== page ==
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Report Card 2010

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George Washington University
College Sustainability Report Card 2010

  Compare with another school

B
George Washington University

School details:

  Grade higher than last year

  Campus Sustainability Leader

 

Endowment: $1,256 million as of June 30, 2008

Location: Washington, District of Columbia

Enrollment: 15,798

Type: Private

 

Campus Survey: Yes (see response)

Dining Survey: Yes (see response)

Endowment Survey: Yes (see response)

Student Survey: Yes (see response)

 

Data compiled from independent research. For information on data collection and evaluation, please see the Methods section.

 
Overall grade  
B
The Office of Sustainability was formed in fall 2008, and a sustainability director was hired in spring 2009. The director regularly meets with the university president and discusses strategies with members of the Presidential Task Force on Sustainability.
GW is drafting a climate action plan, to be completed by May 2010. The university advocates carbon sequestration through planting trees in Washington, DC, and has partnered with Casey Trees, a nonprofit organization, to allow students to help plant trees on and near campus. The university performs temperature setbacks, and the information systems and services department has recently implemented several sustainability initiatives that will decrease energy use.
All milk on campus is purchased from a local dairy and is hormone-free. All coffee is fair trade-certified, and customers receive a discount with a reusable mug. All kitchen oil is recycled into biofuel or high-energy fat used in animal feed, and the dining halls use low-phosphorus dish detergent. The campus recycling system was updated in 2008 to improve the diversion rate. GW donates excess food to a local food bank once a week. Bottle, can, and paper recycling receptacles are located in all dining establishments and throughout campus.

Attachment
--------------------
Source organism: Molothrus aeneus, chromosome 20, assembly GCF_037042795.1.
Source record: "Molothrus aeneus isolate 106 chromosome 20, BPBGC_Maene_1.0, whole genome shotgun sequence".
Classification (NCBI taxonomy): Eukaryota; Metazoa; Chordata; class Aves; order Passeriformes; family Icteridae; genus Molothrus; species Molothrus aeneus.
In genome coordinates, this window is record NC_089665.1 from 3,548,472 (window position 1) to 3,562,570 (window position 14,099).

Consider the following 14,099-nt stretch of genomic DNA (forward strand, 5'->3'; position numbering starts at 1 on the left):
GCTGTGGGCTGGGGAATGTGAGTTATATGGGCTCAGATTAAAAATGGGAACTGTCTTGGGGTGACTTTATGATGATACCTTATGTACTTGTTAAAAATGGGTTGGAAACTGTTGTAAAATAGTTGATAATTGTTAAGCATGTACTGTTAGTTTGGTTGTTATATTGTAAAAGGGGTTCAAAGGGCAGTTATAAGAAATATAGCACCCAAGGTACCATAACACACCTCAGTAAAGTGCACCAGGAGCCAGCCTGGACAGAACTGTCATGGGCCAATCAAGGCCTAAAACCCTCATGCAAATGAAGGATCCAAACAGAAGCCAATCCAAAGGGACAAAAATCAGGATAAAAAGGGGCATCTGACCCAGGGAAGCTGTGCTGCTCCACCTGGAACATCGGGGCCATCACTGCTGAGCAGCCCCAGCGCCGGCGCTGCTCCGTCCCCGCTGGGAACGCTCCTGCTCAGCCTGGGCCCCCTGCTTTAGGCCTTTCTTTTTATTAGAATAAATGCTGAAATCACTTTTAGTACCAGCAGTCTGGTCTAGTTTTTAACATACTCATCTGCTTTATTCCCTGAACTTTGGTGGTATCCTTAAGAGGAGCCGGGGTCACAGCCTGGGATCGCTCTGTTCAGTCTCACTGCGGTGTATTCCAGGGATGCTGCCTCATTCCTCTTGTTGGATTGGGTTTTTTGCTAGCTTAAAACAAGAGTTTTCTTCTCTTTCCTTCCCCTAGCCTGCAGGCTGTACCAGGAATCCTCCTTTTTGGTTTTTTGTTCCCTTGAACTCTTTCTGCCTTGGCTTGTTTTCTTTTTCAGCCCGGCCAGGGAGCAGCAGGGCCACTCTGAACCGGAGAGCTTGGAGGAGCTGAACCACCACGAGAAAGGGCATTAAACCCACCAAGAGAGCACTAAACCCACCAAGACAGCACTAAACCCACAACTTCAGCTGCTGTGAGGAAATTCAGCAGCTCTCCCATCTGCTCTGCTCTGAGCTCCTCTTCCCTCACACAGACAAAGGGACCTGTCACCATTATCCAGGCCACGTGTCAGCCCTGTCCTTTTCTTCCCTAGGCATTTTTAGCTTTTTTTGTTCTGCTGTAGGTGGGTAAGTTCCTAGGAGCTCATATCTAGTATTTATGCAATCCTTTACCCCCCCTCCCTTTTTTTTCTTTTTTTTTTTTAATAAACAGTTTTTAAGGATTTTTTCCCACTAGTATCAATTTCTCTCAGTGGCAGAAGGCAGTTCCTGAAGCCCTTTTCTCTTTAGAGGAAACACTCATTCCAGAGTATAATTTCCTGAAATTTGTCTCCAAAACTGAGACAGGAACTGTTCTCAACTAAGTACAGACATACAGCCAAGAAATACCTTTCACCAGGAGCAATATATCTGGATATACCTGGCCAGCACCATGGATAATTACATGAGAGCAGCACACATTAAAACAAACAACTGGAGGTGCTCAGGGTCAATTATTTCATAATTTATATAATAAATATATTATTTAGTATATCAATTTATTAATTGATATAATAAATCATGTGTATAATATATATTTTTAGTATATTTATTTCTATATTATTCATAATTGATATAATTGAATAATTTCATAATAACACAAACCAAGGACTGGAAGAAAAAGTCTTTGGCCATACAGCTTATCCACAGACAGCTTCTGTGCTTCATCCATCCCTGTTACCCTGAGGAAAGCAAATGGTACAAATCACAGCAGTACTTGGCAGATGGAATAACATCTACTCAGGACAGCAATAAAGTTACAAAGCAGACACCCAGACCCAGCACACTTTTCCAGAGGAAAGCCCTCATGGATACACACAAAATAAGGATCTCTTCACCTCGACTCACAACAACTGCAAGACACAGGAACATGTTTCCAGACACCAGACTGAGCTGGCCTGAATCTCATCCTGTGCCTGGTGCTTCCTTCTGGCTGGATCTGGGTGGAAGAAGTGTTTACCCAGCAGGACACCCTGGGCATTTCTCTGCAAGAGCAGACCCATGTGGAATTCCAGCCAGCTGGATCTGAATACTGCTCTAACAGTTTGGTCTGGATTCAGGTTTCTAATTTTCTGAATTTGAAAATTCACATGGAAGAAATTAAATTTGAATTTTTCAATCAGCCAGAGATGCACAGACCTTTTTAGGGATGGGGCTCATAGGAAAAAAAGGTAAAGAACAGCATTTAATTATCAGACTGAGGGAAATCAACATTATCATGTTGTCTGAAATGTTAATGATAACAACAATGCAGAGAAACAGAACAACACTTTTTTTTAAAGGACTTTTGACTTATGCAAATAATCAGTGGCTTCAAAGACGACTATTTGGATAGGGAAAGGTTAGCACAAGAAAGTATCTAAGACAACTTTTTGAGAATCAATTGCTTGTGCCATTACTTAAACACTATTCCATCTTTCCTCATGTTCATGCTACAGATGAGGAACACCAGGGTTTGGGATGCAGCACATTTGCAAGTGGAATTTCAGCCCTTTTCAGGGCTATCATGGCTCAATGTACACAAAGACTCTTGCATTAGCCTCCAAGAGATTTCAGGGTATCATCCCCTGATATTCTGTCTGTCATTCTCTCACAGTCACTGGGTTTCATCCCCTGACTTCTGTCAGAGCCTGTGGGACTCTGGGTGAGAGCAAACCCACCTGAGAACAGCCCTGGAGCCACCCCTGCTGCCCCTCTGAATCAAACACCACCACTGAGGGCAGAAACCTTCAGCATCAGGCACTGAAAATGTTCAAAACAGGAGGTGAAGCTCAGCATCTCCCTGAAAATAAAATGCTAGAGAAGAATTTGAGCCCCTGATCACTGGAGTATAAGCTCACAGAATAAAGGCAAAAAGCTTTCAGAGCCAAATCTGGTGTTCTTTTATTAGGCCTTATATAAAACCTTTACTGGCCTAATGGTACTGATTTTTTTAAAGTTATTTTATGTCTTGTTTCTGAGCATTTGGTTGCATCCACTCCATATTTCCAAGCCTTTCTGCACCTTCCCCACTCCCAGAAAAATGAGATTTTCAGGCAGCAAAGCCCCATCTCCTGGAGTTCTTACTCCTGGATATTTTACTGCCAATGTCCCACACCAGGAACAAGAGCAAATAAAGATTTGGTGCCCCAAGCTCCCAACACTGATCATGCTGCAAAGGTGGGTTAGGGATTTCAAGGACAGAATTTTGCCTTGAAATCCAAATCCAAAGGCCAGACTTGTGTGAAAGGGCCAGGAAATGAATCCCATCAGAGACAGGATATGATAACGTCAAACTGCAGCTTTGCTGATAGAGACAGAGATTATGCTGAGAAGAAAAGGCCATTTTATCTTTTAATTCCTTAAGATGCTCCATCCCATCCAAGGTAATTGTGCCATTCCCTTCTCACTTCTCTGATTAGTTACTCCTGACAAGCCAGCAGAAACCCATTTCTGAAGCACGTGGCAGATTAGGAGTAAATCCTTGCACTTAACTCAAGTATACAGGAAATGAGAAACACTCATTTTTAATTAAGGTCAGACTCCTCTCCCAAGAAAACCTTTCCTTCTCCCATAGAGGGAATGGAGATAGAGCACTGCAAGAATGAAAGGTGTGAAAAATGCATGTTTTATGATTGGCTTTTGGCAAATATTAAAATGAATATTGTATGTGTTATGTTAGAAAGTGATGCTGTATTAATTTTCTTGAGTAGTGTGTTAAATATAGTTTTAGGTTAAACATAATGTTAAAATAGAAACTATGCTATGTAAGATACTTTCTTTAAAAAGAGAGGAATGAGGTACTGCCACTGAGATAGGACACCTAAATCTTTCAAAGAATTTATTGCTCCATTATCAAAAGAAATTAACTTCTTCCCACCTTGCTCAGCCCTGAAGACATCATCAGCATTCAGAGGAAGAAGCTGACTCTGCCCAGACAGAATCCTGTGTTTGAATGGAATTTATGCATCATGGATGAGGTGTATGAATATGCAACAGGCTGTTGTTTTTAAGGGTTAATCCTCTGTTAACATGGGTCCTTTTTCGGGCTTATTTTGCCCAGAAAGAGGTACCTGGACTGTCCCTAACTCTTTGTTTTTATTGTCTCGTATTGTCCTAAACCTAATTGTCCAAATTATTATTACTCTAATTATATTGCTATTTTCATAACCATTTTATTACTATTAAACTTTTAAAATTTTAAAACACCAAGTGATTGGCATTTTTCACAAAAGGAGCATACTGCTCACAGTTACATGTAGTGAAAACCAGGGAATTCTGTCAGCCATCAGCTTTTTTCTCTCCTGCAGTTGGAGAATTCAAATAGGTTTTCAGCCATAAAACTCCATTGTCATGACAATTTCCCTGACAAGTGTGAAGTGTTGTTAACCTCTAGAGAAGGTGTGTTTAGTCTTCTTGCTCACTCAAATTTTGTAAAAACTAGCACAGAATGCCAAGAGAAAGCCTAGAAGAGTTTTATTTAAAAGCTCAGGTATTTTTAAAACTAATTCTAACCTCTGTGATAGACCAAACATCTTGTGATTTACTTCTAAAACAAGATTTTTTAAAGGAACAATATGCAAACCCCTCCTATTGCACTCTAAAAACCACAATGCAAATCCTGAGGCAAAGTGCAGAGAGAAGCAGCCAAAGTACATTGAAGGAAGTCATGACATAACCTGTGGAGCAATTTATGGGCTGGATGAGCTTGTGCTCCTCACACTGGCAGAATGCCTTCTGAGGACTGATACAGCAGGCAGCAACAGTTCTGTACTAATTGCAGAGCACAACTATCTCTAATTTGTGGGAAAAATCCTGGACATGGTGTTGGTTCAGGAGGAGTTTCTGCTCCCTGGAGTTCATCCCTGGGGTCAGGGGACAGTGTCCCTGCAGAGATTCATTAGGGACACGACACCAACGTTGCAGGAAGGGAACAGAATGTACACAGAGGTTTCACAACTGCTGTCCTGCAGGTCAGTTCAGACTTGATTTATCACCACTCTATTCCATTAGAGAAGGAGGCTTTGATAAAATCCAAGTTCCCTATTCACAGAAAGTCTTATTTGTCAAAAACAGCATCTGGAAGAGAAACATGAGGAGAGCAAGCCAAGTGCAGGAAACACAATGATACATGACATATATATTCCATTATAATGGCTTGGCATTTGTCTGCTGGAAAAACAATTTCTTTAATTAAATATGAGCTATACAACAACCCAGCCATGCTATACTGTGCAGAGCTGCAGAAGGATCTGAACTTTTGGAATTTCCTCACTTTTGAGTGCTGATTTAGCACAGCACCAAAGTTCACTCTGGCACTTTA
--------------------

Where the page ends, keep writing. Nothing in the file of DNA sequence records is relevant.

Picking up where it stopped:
The university has committed to LEED standards for all new construction; currently, three buildings in the design or construction phase are targeting LEED certification. The university has installed energy-efficient windows in its largest residence hall, and five residence halls are equipped with low-flow showerheads.
Nine student groups work collaboratively on major sustainability initiatives, including a lightbulb exchange. Students competed in a campus-wide Eco-Challenge in which they tried to reduce energy consumption in order to win various prizes. Students also participated in RecycleMania.
The university fleet includes twenty-two electric vehicles and one hybrid. Discounted and priority parking is available to carpools and hybrid vehicles. GW has also been working with the city government to create the SmartBike bike-sharing program in which students and community members participate for free. Students may also join a car-sharing program at a discounted rate.
The university makes neither a list of endowment holdings nor its shareholder voting record public.
GW focuses on investments that will sustain a market demand over time, and has significant investments in energy and agriculture as these industries struggle to meet increasing global demand. The university is currently invested in projects such as thin-film solar and photovoltaic production, hydroelectric power generation, greenhouse gas credit market development, and sustainable agriculture.
Most of the endowment is in mutual funds or other commingled investment vehicles. For separately managed accounts, the university asks that its investment managers handle the details of proxy voting.
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